Tag Archives: human rights

In Touch Ministries; Charles Stanley – Rekindling the Flame

2 Timothy 1:1-14

Burnout is a term heard frequently today—it describes a lack of motivation that results when something produces frustration or exhaustion instead of inspiration. This often happens in high-stress jobs, long-term relationships like marriage, and even in the church. Every year there are pastors who walk away from their work because the joys of ministry are overshadowed by the difficulties. This type of weariness is something most Christians struggle with at some point in life.

Timothy was experiencing burnout—as the pastor of the church in Ephesus, he was being worn down by the constant battle for the truth that was under attack by false teachers. For this reason, Paul wrote to him with encouragement to “kindle afresh” his spiritual gift (2 Timothy 1:6).

In the same way, sometimes the pressures of daily life, hardships, physical ailments, or relational conflicts can make us feel spiritually dry and empty of zeal. Although an ebb and flow of emotions is normal, a persistently dry spiritual life is a reason for concern. To rekindle the fire, we need the fuel of God’s Word and His Spirit. Pray with the psalmist, “Revive me according to Your word” (Psalm 119:25).

Bible in One Year: 1 Kings 6-7


Our Daily Bread — The Baggage Activity

Bible in a Year:

Love them as yourself, for you were foreigners in Egypt.

Leviticus 19:34

Today’s Scripture & Insight:Leviticus 19:32–34

Karen, a middle school teacher, created an activity to teach her students how to better understand one another. In “The Baggage Activity” students wrote down some of the emotional weights they were carrying. The notes were shared anonymously, giving the students insight into each other’s hardships, often with a tearful response from their peers. The classroom has since been filled with a deeper sense of mutual respect among the young teens, who now have a greater sense of empathy for one another.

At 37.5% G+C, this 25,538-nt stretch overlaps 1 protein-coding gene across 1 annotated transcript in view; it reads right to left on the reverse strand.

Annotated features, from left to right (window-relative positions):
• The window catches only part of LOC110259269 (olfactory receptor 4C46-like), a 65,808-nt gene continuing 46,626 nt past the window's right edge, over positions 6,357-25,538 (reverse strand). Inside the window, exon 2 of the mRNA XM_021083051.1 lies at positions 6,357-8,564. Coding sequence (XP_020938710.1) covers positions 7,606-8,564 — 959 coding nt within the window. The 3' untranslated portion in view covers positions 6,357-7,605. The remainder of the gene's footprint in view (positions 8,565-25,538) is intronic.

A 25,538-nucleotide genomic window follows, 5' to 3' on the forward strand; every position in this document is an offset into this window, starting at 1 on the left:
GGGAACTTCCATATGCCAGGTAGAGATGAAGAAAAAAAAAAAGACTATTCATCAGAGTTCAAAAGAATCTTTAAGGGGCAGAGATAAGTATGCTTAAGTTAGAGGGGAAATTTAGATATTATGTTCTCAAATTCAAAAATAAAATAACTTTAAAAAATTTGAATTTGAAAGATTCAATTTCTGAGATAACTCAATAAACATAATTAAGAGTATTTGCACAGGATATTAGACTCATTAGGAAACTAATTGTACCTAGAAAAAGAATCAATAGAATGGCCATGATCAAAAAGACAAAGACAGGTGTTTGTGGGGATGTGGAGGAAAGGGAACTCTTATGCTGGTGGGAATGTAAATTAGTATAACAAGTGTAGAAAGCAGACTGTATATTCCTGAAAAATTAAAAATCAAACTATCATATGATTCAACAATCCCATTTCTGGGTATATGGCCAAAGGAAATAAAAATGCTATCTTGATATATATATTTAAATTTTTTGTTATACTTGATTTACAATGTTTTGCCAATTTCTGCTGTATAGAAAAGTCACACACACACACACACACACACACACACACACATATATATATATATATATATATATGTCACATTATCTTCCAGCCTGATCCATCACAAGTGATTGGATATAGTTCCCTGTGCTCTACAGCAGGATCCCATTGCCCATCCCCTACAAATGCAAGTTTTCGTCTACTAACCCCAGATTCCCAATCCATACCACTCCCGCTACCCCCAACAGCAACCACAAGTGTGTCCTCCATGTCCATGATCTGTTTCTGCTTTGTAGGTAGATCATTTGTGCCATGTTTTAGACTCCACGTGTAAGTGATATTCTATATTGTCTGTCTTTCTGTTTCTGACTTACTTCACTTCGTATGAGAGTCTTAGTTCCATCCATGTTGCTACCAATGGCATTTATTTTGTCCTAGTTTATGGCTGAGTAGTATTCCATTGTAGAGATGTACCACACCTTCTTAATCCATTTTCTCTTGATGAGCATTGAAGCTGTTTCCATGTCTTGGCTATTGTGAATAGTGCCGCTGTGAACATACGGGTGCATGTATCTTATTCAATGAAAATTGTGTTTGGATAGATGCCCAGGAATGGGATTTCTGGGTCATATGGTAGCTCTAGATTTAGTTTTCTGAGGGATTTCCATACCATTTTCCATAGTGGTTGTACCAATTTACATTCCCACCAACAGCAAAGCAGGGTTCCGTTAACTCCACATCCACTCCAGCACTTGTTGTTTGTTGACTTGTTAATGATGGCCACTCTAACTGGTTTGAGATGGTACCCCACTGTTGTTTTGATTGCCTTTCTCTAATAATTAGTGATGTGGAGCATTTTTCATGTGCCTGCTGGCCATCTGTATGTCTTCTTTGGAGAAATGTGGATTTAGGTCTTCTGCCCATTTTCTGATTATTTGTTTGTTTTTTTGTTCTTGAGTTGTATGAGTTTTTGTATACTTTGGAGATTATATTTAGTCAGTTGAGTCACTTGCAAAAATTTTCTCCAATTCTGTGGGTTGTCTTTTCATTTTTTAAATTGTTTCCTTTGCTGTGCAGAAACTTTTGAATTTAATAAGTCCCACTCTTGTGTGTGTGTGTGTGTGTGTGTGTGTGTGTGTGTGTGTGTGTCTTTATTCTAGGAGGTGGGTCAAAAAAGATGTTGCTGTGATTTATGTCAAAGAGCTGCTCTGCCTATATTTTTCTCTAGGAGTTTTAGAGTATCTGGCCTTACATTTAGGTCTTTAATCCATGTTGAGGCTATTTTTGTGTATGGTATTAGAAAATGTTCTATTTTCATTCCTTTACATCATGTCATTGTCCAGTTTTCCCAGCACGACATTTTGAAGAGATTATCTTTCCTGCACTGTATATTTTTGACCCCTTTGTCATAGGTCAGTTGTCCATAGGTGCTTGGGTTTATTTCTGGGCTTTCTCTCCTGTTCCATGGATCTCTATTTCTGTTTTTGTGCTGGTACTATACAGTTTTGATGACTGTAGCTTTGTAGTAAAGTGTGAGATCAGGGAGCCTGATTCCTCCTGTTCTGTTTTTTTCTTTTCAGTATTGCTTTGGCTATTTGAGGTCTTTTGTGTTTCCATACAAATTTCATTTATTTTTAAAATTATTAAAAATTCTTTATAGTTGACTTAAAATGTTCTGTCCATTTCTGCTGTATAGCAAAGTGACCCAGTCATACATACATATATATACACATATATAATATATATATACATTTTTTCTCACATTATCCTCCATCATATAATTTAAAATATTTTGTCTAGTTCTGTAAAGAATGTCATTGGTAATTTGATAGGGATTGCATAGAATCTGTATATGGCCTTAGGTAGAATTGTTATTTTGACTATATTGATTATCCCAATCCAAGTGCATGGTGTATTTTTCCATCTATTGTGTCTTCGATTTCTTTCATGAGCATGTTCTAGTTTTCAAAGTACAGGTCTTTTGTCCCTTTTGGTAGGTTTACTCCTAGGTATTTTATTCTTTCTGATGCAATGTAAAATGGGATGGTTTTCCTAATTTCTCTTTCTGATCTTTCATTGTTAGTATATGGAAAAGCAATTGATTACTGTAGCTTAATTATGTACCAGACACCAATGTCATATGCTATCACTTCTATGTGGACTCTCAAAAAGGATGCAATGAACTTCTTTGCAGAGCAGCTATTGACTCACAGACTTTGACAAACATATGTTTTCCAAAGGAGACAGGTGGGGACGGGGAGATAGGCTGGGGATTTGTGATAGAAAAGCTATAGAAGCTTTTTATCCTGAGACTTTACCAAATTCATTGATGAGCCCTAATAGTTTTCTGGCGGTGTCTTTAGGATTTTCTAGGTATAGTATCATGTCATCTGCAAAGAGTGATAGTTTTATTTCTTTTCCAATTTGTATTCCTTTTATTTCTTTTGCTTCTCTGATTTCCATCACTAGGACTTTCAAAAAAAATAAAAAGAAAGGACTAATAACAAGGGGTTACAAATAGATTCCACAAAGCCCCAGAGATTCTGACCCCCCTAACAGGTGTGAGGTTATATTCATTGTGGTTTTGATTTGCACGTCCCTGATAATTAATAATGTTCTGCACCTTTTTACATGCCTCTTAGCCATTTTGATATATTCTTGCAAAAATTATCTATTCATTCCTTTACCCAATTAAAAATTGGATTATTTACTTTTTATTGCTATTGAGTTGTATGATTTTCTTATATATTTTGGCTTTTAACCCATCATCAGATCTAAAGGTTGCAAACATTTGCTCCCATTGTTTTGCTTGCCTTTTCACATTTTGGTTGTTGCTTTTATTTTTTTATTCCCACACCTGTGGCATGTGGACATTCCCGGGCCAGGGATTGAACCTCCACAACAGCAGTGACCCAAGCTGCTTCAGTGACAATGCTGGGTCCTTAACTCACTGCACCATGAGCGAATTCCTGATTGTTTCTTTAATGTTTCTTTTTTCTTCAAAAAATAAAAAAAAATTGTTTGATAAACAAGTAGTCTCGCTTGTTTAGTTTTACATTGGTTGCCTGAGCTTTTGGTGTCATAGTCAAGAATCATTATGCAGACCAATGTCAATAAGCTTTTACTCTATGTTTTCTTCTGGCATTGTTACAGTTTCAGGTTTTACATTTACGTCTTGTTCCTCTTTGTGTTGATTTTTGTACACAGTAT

Throughout the Bible, God has nudged His people to treat one another with dignity and show empathy in their interaction with others (Romans 12:15). As early in the history of Israel as the book of Leviticus, God pointed the Israelites toward empathy—especially in their dealings with foreigners. He said to “love them as [themselves]” because they too had been foreigners in Egypt and knew that hardship intimately (Leviticus 19:34). 

Sometimes the burdens we carry make us feel like foreigners—alone and misunderstood—even among our peers. We don’t always have a similar experience to draw on as the Israelites did with the foreigners among them. Yet we can always treat those God puts in our paths with the respect and understanding that we, ourselves, desire. Whether a modern-day middle schooler, an Israelite, or anything in between, we honor God when we do.

By:  Kirsten Holmberg

Reflect & Pray

Who around you might need your empathy for the burdens they carry? How can you “love them as yourself”?

God, You know the weight in my heart and You graciously unburden me as I put my trust in You. Help me to offer care and compassion toward those in my life.


Grace to You; John MacArthur – Reaching Out to Others

“‘Truly I say to you, today you shall be with Me in Paradise’” (Luke 23:43).

The circumstances are never too adverse, nor the hour too late, to offer the gospel of Christ to someone.

Jesus was crucified between two criminals (thieves)—one on each side of His cross. At first the two men both joined the onlookers in hurling unbelieving rhetoric at the Lord (Mark 15:32). But one of the thieves obviously had a change of heart as the hours elapsed. He rebuked the other thief by pointing out Jesus’ sinlessness (Luke 23:40-41) and then expressed his need of salvation: “Jesus, remember me when You come in Your kingdom!” (v. 42). And Jesus graciously answered the thief’s request.